Landslide



A landslide is a geological phenomenon which includes a wide range of ground movement, such as rock falls, deep failure of slopes and shallow debris flows. Although gravity acting on an over steepened slope is the primary reason for a landslide, there are other contributing factors affecting the original slope stability:

* erosion by rivers, glaciers, or ocean waves create oversteepened slopes
* rock and soil slopes are weakened through saturation by snowmelt or heavy rains
* earthquakes create stresses that make weak slopes fail (see liquefaction, Hope Slide)
* volcanic eruptions produce loose ash deposits, heavy rain, and debris flows.
* vibrations from machinery, traffic, blasting and even thunder may trigger failure of weak slopes
* excess weight from accumulation of rain or snow, stockpiling of rock or ore, from waste piles, or from man-made structures may stress weak slopes to failure and other structures
* groundwater pressure acting to destabilise the slope
* in shallow soils, the removal of deep-rooted vegetation that binds the colluvium to bedrock.

Slope material that becomes saturated with water may develop into a debris flow or mud flow. The resulting slurry of rock and mud may pick up trees, houses, and cars, thus blocking bridges and tributaries causing flooding along its path.

A sturzstrom is a rare, poorly understood type of landslide. Often very large, these slides are unusually mobile, flowing very far over low angle, flat, or even slightly uphill terrain. They are suspected of "riding" on a blanket of pressurized air, thus reducing friction with the underlying surface.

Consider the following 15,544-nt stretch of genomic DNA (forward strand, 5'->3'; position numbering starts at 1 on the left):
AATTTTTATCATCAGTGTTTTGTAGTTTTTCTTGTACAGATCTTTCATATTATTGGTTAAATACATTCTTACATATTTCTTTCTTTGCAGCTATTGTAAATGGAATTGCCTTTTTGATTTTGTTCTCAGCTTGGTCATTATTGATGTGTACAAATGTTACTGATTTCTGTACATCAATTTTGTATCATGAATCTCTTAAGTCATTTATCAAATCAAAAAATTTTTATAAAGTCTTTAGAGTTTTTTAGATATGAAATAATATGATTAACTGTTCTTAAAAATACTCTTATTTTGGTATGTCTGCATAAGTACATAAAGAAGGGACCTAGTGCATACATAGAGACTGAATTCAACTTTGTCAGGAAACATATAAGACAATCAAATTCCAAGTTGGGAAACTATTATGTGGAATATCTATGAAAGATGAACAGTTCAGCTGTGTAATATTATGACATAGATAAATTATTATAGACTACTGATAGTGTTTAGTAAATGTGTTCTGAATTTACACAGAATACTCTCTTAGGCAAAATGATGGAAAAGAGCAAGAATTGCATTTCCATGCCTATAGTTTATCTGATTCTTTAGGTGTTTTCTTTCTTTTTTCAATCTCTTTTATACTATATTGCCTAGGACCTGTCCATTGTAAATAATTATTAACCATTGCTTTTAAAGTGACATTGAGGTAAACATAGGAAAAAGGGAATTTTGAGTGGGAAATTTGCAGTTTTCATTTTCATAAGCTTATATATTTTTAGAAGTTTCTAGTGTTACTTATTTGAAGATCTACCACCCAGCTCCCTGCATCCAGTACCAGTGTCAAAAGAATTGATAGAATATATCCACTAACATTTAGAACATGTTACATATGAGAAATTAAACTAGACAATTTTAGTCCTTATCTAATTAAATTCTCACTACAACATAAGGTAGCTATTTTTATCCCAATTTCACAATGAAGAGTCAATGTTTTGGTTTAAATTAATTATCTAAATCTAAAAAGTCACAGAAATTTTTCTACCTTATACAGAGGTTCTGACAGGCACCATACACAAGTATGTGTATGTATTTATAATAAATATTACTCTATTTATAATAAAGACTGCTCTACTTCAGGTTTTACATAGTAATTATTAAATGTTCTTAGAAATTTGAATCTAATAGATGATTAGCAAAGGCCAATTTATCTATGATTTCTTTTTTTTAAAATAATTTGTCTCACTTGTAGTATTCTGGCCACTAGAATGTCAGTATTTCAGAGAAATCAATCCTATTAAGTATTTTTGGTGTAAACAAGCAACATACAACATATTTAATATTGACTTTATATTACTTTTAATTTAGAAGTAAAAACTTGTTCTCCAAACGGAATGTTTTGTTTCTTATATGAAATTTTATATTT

An avalanche, similar in mechanism to a landslide, involves a large amount of ice, snow and rock falling quickly down the side of a mountain. Usually the snow builds in cornices or forms over a weaker layer of snow, increasing the danger of an avalanche.

A pyroclastic flow is caused by a collapsing cloud of hot ash, gas and rocks from a volcanic explosion that moves rapidly down an erupting volcano.

Historical Landslides:

* The Storegga Slide - Norway
* Cliff landslip of the Undercliff near Lyme Regis, Dorset, England, on 24 December 1839
* Frank Slide - Turtle Mountain, Alberta, Canada, on 29 April 1903
* The 1966 Aberfan disaster
* Thistle, Utah on 14 April 1983
* The Mameyes Disaster - Ponce, Puerto Rico on October 7, 1985
* Thredbo landslide, Australia on 30 July 1997
* Payatas, Manila garbage slide on 11 July 2000.
* Bluebird Canyon area in Laguna Beach, California, on June 1, 2005
* Southern Leyte landslide in the Philippines on 17 February 2006
* Devil's Slide, an ongoing landslide in San Mateo County, California
* Mount St. Helens eruption on May 18, 1980.Permission is granted to copy, distribute and/or modify this document under the terms of the GNU Free Documentation License, Version 1.2 or any later version published by the Free Software Foundation; with no Invariant Sections, with no Front-Cover Texts, and with no Back-Cover Texts.
Virtual Magic is a human knowledge database blog. Text Based On Information From Wikipedia, Under The GNU Free Documentation License. Copyright (c) 2007 Virtual Magic. Permission is granted to copy, distribute and/or modify this document under the terms of the GNU Free Documentation License, Version 1.1 or any later version published by the Free Software Foundation; with no Invariant Sections, no Front-Cover Texts and no Back-Cover Texts. A copy of the license is included in the section entitled "GNU Free Documentation License".

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